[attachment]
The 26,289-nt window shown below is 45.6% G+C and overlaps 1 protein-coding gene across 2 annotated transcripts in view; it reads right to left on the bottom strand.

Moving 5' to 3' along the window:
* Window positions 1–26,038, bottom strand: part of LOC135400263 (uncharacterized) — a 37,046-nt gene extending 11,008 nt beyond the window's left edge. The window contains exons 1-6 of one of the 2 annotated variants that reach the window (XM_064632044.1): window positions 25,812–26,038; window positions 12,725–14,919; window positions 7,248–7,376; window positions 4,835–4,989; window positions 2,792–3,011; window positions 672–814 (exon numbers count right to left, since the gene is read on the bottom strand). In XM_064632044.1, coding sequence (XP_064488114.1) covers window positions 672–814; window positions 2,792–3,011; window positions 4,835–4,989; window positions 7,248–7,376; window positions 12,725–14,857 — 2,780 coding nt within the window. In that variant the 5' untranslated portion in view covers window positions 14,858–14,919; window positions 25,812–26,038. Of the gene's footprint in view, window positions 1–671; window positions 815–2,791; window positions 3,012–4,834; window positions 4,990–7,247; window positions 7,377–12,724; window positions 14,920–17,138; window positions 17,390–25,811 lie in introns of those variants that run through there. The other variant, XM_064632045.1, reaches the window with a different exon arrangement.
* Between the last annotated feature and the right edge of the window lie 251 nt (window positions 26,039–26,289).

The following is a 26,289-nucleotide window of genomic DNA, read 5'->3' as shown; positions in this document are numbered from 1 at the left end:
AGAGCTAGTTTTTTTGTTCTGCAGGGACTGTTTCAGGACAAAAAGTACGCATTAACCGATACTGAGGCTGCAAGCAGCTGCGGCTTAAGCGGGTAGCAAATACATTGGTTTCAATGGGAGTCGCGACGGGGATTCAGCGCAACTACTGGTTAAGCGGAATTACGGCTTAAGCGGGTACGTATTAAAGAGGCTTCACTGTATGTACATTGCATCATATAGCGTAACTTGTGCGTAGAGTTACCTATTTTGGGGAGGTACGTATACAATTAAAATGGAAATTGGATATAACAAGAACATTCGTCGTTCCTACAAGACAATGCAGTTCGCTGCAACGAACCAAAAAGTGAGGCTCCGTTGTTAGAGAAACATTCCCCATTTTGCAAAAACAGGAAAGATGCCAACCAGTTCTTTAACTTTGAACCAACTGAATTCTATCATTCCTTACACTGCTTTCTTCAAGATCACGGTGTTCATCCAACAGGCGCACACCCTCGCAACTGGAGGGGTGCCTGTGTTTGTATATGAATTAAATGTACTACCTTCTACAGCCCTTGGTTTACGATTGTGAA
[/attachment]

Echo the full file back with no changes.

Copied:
The 26,289-nt window shown below is 45.6% G+C and overlaps 1 protein-coding gene across 2 annotated transcripts in view; it reads right to left on the bottom strand.

Moving 5' to 3' along the window:
* Window positions 1–26,038, bottom strand: part of LOC135400263 (uncharacterized) — a 37,046-nt gene extending 11,008 nt beyond the window's left edge. The window contains exons 1-6 of one of the 2 annotated variants that reach the window (XM_064632044.1): window positions 25,812–26,038; window positions 12,725–14,919; window positions 7,248–7,376; window positions 4,835–4,989; window positions 2,792–3,011; window positions 672–814 (exon numbers count right to left, since the gene is read on the bottom strand). In XM_064632044.1, coding sequence (XP_064488114.1) covers window positions 672–814; window positions 2,792–3,011; window positions 4,835–4,989; window positions 7,248–7,376; window positions 12,725–14,857 — 2,780 coding nt within the window. In that variant the 5' untranslated portion in view covers window positions 14,858–14,919; window positions 25,812–26,038. Of the gene's footprint in view, window positions 1–671; window positions 815–2,791; window positions 3,012–4,834; window positions 4,990–7,247; window positions 7,377–12,724; window positions 14,920–17,138; window positions 17,390–25,811 lie in introns of those variants that run through there. The other variant, XM_064632045.1, reaches the window with a different exon arrangement.
* Between the last annotated feature and the right edge of the window lie 251 nt (window positions 26,039–26,289).

The following is a 26,289-nucleotide window of genomic DNA, read 5'->3' as shown; positions in this document are numbered from 1 at the left end:
AGAGCTAGTTTTTTTGTTCTGCAGGGACTGTTTCAGGACAAAAAGTACGCATTAACCGATACTGAGGCTGCAAGCAGCTGCGGCTTAAGCGGGTAGCAAATACATTGGTTTCAATGGGAGTCGCGACGGGGATTCAGCGCAACTACTGGTTAAGCGGAATTACGGCTTAAGCGGGTACGTATTAAAGAGGCTTCACTGTATGTACATTGCATCATATAGCGTAACTTGTGCGTAGAGTTACCTATTTTGGGGAGGTACGTATACAATTAAAATGGAAATTGGATATAACAAGAACATTCGTCGTTCCTACAAGACAATGCAGTTCGCTGCAACGAACCAAAAAGTGAGGCTCCGTTGTTAGAGAAACATTCCCCATTTTGCAAAAACAGGAAAGATGCCAACCAGTTCTTTAACTTTGAACCAACTGAATTCTATCATTCCTTACACTGCTTTCTTCAAGATCACGGTGTTCATCCAACAGGCGCACACCCTCGCAACTGGAGGGGTGCCTGTGTTTGTATATGAATTAAATGTACTACCTTCTACAGCCCTTGGTTTACGATTGTGAA